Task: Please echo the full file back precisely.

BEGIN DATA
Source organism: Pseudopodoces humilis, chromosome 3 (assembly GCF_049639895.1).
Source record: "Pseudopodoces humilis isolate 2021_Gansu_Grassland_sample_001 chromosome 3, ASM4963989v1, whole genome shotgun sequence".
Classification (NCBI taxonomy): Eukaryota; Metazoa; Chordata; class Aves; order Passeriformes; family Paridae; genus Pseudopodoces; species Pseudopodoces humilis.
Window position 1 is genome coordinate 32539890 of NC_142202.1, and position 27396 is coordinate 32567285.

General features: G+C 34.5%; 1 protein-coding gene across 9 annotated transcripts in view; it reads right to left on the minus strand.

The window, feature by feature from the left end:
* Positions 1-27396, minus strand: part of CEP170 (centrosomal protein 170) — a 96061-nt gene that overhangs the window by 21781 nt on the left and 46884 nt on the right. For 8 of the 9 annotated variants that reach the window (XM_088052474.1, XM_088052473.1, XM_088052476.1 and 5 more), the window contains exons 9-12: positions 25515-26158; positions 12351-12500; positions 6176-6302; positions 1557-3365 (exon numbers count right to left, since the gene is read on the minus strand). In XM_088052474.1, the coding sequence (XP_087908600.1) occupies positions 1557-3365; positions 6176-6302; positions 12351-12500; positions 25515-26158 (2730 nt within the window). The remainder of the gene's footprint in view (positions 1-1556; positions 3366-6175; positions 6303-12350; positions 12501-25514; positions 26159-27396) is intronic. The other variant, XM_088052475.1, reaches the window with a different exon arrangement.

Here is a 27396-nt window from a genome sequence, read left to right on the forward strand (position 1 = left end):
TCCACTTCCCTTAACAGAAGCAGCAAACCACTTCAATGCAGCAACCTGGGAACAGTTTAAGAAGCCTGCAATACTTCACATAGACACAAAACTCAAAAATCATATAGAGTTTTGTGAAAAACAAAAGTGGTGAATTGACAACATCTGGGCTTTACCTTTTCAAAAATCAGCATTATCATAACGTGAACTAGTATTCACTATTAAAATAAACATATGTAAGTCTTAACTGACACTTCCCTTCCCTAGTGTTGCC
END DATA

Source organism: Pseudopodoces humilis, chromosome 3 (assembly GCF_049639895.1).
Source record: "Pseudopodoces humilis isolate 2021_Gansu_Grassland_sample_001 chromosome 3, ASM4963989v1, whole genome shotgun sequence".
Classification (NCBI taxonomy): Eukaryota; Metazoa; Chordata; class Aves; order Passeriformes; family Paridae; genus Pseudopodoces; species Pseudopodoces humilis.
Window position 1 is genome coordinate 32539890 of NC_142202.1, and position 27396 is coordinate 32567285.

General features: G+C 34.5%; 1 protein-coding gene across 9 annotated transcripts in view; it reads right to left on the minus strand.

The window, feature by feature from the left end:
* Positions 1-27396, minus strand: part of CEP170 (centrosomal protein 170) — a 96061-nt gene that overhangs the window by 21781 nt on the left and 46884 nt on the right. For 8 of the 9 annotated variants that reach the window (XM_088052474.1, XM_088052473.1, XM_088052476.1 and 5 more), the window contains exons 9-12: positions 25515-26158; positions 12351-12500; positions 6176-6302; positions 1557-3365 (exon numbers count right to left, since the gene is read on the minus strand). In XM_088052474.1, the coding sequence (XP_087908600.1) occupies positions 1557-3365; positions 6176-6302; positions 12351-12500; positions 25515-26158 (2730 nt within the window). The remainder of the gene's footprint in view (positions 1-1556; positions 3366-6175; positions 6303-12350; positions 12501-25514; positions 26159-27396) is intronic. The other variant, XM_088052475.1, reaches the window with a different exon arrangement.

Here is a 27396-nt window from a genome sequence, read left to right on the forward strand (position 1 = left end):
TCCACTTCCCTTAACAGAAGCAGCAAACCACTTCAATGCAGCAACCTGGGAACAGTTTAAGAAGCCTGCAATACTTCACATAGACACAAAACTCAAAAATCATATAGAGTTTTGTGAAAAACAAAAGTGGTGAATTGACAACATCTGGGCTTTACCTTTTCAAAAATCAGCATTATCATAACGTGAACTAGTATTCACTATTAAAATAAACATATGTAAGTCTTAACTGACACTTCCCTTCCCTAGTGTTGCC